Travel February 2002

A Secret Caribbean

Marie Galante and Les Saintes are islands that the French have been keeping for themselves

In my childhood, people would return from a week in the Caribbean with tales of inexpensive, elemental pleasures enjoyed in exotic but welcoming settings. That particular combination of delights, alas, hasn't been the usual synopsis of a Caribbean vacation for some years now. Elemental pleasures often command an extravagant price these days, and strips of high-rise hotels interspersed with chain restaurants strike few of us as exotic. Nonetheless, what I remember as typical from long ago I found again this past fall in the out islands of Guadeloupe: Marie Galante and the Iles des Saintes. Les Saintes consist of Terre de Haut, where the main town, the main port, a tiny airport, and most hotels, including the best one, are; Terre de Bas, also inhabited and containing a few simple guesthouses; and six uninhabited islets. Marie Galante and Terre de Haut aren't any harder for Americans to get to than, say, Nevis or Belize, but many people have never even heard of them.

No wonder: these places are secrets that the French have been keeping for themselves. Emblems of Frenchness are everywhere, from the baguettes and croissants and café au lait for breakfast to the miniature dogs on leashes or tucked under their owners' arms to the pistes laid out for pétanque, the French equivalent of bocce. Marie Galante (population 12,500) and the Iles des Saintes (population about 3,000) are little promoted to Americans as tourist destinations, and they show scant evidence of a U.S. commercial presence. In a week of driving and walking and ferrying all over these islands, my husband, Julian, and I saw scarcely any shop signs in English and few familiar logos, apart from the yellow Hertz sign on the office in Grand Bourg, Marie Galante's largest town, where we rented a clean, air-conditioned Peugeot.

Usually at this point in the story there turns out to be a catch—say, the island lacks beaches or any semblance of a comfortable hotel. But here there is no catch, apart from the primacy of French. And on balance that works to the visitor's advantage, because along with the language come many of the qualities that so endear France itself to tourists.

For an experiment in how much of an inconvenience francophonie is likely to be for anglophone Americans, Julian and I probably made ideal subjects, because neither of us has mastered French beyond the Inspector Clouseau level. At the hotels where we stayed, enough bilingual people were on staff that we never had trouble communicating our needs and wishes. And when we were out exploring, the cheerful confession "Je ne parle pas français" generally elicited help. The French Government Tourist Office made some of the arrangements for our trip, so no doubt people in official capacities were especially solicitous of us. But—except for one woman in a car on Marie Galante who told us off because (I guess; I can only infer here) we'd been driving ahead of her too slowly—people to whom we had no introduction were charmingly solicitous too.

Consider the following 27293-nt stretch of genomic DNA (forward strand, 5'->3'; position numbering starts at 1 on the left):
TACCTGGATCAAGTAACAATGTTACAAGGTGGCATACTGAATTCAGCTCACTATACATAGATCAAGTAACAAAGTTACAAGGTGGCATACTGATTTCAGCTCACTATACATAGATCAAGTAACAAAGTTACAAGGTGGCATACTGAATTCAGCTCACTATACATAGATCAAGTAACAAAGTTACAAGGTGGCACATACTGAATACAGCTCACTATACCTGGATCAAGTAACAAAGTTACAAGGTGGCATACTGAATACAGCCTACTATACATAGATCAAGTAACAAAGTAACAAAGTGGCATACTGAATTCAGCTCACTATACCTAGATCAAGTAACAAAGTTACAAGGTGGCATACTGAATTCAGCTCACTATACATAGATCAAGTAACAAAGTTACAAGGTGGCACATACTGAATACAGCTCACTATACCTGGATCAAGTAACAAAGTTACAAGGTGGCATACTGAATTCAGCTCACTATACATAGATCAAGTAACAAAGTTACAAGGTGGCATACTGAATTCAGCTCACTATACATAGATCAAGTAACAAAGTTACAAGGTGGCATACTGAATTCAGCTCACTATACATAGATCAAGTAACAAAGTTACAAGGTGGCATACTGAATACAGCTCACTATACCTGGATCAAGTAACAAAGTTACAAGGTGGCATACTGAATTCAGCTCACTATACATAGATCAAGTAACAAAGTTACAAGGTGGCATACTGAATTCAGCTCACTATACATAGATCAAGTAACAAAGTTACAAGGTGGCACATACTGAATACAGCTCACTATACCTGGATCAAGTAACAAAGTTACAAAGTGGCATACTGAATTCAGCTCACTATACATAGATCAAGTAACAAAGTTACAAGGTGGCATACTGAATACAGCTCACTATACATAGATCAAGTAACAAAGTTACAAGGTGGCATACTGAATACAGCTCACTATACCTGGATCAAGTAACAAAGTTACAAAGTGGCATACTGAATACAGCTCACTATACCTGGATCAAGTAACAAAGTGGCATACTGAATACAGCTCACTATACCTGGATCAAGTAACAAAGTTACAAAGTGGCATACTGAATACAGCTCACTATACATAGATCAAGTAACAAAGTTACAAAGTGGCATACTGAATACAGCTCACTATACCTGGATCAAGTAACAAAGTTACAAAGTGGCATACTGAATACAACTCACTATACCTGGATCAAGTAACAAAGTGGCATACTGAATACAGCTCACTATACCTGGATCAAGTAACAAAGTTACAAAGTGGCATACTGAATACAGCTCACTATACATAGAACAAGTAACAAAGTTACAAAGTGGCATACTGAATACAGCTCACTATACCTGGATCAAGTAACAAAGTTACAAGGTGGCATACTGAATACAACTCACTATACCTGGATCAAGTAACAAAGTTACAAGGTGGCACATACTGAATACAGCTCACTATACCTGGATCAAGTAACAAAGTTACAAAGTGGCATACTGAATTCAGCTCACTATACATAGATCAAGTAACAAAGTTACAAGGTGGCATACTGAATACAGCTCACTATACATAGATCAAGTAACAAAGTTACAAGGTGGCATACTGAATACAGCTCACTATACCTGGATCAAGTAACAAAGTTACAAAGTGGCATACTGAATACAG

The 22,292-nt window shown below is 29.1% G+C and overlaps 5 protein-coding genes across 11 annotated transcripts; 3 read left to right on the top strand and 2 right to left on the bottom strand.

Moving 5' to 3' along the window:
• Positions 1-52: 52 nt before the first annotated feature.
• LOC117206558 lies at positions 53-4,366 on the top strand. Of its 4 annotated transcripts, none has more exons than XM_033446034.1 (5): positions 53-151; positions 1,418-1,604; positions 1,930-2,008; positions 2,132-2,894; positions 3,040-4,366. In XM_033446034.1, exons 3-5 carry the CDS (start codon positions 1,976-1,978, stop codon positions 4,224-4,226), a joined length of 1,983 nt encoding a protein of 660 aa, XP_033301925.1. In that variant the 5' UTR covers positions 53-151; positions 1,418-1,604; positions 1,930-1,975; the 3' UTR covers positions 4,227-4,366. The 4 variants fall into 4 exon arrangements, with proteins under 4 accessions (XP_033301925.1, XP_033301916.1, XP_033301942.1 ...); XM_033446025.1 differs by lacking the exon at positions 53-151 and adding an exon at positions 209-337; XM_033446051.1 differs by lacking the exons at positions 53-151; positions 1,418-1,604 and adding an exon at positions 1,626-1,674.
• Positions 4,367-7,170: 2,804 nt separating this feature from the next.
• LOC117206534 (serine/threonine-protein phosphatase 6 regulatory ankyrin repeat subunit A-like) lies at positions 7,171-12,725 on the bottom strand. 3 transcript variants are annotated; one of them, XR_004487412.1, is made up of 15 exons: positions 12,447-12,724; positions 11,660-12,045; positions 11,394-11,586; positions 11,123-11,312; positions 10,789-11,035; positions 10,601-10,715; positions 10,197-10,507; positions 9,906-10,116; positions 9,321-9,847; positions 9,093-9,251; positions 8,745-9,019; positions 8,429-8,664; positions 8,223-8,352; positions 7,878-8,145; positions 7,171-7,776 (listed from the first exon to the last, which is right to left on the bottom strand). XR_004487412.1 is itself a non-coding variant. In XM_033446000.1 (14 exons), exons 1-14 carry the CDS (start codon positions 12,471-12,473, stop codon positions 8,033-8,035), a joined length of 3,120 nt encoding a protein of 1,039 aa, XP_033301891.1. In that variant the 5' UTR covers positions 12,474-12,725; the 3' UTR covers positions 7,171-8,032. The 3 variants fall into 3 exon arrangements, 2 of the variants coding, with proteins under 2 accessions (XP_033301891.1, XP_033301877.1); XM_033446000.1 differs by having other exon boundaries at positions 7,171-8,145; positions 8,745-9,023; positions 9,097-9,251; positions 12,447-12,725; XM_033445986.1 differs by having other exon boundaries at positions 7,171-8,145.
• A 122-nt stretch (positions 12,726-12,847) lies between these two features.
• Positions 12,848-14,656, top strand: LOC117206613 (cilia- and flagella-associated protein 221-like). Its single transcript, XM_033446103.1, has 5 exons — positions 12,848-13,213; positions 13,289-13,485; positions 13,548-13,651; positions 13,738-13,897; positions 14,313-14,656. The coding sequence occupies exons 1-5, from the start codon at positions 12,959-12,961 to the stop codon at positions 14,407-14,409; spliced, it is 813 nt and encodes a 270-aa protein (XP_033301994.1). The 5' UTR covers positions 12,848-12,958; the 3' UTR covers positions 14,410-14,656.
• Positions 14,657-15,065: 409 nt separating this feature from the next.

Marie Galante, in particular, is so unaccustomed to American visitors that most locals seemed amused by us. That island's culture is richly spiced with Afro-Caribbean ingredients; the Iles des Saintes are more purely European, and more worldly. On Terre de Haut some people we met seemed to find our linguistic ineptness gauche, as some do in France. But there were also people like a cheerful Italian waitress at our hotel, who was equally able to converse in Italian, Spanish, French, or English—whichever we were in the mood for.

We made ourselves the subjects of another experiment, too, rigorously testing our belief that middle-class French tourists, who do much to sustain the economies of these islands, refuse to put up with bad food. Some early successes—grilled red snapper with piquant creole sauce and a carafe of chilled house rosé, savory cod fritters whose texture was like that of fresh-from-the-fryer doughnuts, a perfect tomato salad, a split lobster tail lightly buttered and smoky from the grill—went to our heads, I suppose, and soon we grew reckless. One lunchtime on Marie Galante we simply meandered down the beach with a few hundred francs (now, since the first of the year, it would be a few dozen euros) tucked into our bag, along with the beach towels and the Coca-Cola Light (locally a rare commodity, equivalent to our Diet Coke), until we happened upon a "cyber-café." We didn't bother to ask whether the seafood was fresh, so maybe we deserved what we got: tough, bony steaks of mystery fish. The salads and the fries and the cold Carib beers with lime made an ample lunch in themselves, though.

For every uninspired meal like that we had two or three or four happy surprises. The day we drove, slowly, all the way around Marie Galante, at lunchtime we came upon a tidy seaside terrace, where we ordered salad and—what the heck?—"blaff de palourdes." This turned out to be succulent thin-shelled clams in a thyme-flavored broth, served with wedges of lime and slivers of fiery, Christmas-red Scotch bonnet pepper. From the road it hadn't been clear that the place was even in business: the remaining wooden letters on its stucco wall read HOTEL BAR STAURANT. Only as we left, and because I insisted on knowing, did we learn the name of the establishment. The proprietress apologized for being all out of business cards and wrote the name with her finger on my place mat as she pronounced it: Hajo.

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